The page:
Pennsylvania Historic Preservation

Blog of the Pennsylvania State Historic Preservation Office

Small stone church with large corner tower surrounded by grass.

The Union Project: Planning for a Community Asset

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At the start of the 20th century, Pittsburgh’s Highland Park neighborhood was becoming a bustling place. The leaders of the United Presbyterian Church decided to build a new church, which became the Second United Presbyterian Church, at the corner of North Negley and Stanton Avenues in the city’s east end in 1903. 

Second United (PA-SHARE Resource #2019RE05800) was one of the three churches, along with Highland Avenue Presbyterian (no longer extant) and St. Andrew’s Episcopal, that were built in the expanding neighborhood.  These institutions and the Fulton School were anchors and focal points in the Highland Park neighborhood that was overwhelming residential in character. 

Black and white photograph of a row of two-story brick buildings.
West side of 800 block of N. St. Clair Street, Photo by Alex Eversmeyer, dated January 17, 2007 from the Highland Park Historic District National Register Nomination.

Like the other churches in the Highland Park Historic District (PA-SHARE Resource #1993RE00095), Second United Presbyterian’s Gothic Revival style of architecture was common for Christian religious structures at the turn of the twentieth century. It is roughly rectangular in plan, with a steep gabled roof – flanked in front by two square towers. The building also has an education wing, built in a typical Akron-type semicircular floor plan. This unique shape required a complicated faceted roof.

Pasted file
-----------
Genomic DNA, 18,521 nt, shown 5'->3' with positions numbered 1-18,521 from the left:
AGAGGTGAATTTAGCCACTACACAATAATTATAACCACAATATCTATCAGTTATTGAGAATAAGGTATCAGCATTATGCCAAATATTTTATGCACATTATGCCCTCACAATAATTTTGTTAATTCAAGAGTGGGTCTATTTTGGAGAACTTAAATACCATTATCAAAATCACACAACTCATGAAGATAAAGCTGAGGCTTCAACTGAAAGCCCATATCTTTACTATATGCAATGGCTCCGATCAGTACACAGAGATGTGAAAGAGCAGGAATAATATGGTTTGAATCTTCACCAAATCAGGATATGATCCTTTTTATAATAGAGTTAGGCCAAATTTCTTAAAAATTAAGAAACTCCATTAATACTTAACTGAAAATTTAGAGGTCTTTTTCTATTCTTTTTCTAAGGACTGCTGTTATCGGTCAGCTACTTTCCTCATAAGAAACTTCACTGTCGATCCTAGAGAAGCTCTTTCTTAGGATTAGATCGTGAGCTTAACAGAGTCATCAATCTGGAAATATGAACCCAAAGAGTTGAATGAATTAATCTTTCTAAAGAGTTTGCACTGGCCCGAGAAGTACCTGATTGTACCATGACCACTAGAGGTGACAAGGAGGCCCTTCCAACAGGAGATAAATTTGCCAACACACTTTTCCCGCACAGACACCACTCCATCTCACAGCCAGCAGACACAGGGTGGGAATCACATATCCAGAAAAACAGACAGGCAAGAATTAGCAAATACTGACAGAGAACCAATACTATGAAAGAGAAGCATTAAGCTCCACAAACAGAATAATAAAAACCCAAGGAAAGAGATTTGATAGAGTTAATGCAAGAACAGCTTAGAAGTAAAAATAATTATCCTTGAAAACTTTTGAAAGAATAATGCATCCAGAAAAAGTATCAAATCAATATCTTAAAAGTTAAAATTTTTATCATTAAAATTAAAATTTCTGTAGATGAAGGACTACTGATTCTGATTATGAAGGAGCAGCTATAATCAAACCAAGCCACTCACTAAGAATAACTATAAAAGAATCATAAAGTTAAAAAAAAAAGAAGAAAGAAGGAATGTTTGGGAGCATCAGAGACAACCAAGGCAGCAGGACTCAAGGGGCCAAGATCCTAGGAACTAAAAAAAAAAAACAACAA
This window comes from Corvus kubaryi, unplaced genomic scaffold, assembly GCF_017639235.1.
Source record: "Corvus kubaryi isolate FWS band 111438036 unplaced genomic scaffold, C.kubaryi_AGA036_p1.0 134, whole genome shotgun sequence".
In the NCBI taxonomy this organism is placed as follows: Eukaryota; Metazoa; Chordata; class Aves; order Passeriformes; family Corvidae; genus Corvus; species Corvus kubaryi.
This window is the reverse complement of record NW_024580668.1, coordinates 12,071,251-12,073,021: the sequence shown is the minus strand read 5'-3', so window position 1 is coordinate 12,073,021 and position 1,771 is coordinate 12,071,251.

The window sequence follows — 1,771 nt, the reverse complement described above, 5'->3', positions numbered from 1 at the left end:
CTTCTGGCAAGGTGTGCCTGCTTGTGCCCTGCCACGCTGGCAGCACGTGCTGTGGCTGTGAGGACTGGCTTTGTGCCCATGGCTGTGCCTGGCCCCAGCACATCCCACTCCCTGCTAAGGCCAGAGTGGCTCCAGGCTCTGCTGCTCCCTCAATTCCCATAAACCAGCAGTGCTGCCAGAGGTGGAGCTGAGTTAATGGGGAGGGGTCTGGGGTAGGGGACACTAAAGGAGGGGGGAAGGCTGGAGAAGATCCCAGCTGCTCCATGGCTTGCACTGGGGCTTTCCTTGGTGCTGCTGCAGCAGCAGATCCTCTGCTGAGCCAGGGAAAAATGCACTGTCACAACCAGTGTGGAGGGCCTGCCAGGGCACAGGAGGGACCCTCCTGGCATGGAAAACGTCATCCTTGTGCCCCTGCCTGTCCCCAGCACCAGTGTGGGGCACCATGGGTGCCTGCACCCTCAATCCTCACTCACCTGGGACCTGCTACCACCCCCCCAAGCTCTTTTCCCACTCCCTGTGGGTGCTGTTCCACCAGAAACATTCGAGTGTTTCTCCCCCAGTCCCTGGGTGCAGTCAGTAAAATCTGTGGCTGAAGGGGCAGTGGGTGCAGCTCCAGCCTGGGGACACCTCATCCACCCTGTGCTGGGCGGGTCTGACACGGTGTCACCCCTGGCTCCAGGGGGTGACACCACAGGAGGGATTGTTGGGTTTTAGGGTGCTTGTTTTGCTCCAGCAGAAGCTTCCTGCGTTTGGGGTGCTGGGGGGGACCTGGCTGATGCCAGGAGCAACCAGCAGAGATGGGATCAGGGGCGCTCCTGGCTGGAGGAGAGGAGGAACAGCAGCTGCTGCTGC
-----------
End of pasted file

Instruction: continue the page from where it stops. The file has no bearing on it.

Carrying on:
Small stone church with large corner tower surrounded by grass.
Second United Presbyterian Church, Stanton Avenue facade. Photo by PHMC.

The completion of the new, larger East Liberty Presbyterian Church in the early 1930s attracted many of the congregants of Second United Presbyterian Church to worship there instead. The former Shadyside Baptist Church took over the building in the 1930s, changing their name to East End Baptist Church. The congregation eventually dwindled and thus the building fell into disrepair by the 1990s. 

The sheltered church quickly became a concern to community leaders and neighbors.  Its prominent location along North Negley and Stanton Avenues made its condition well noticed by passersby. The Union Project formed in 2002 to explore the purchase, rehabilitation, and reuse of the former church. The nonprofit community arts organization evolved to one that provides varied art programming focusing on ceramics and artist studio space and utilizes the former sanctuary space for community use.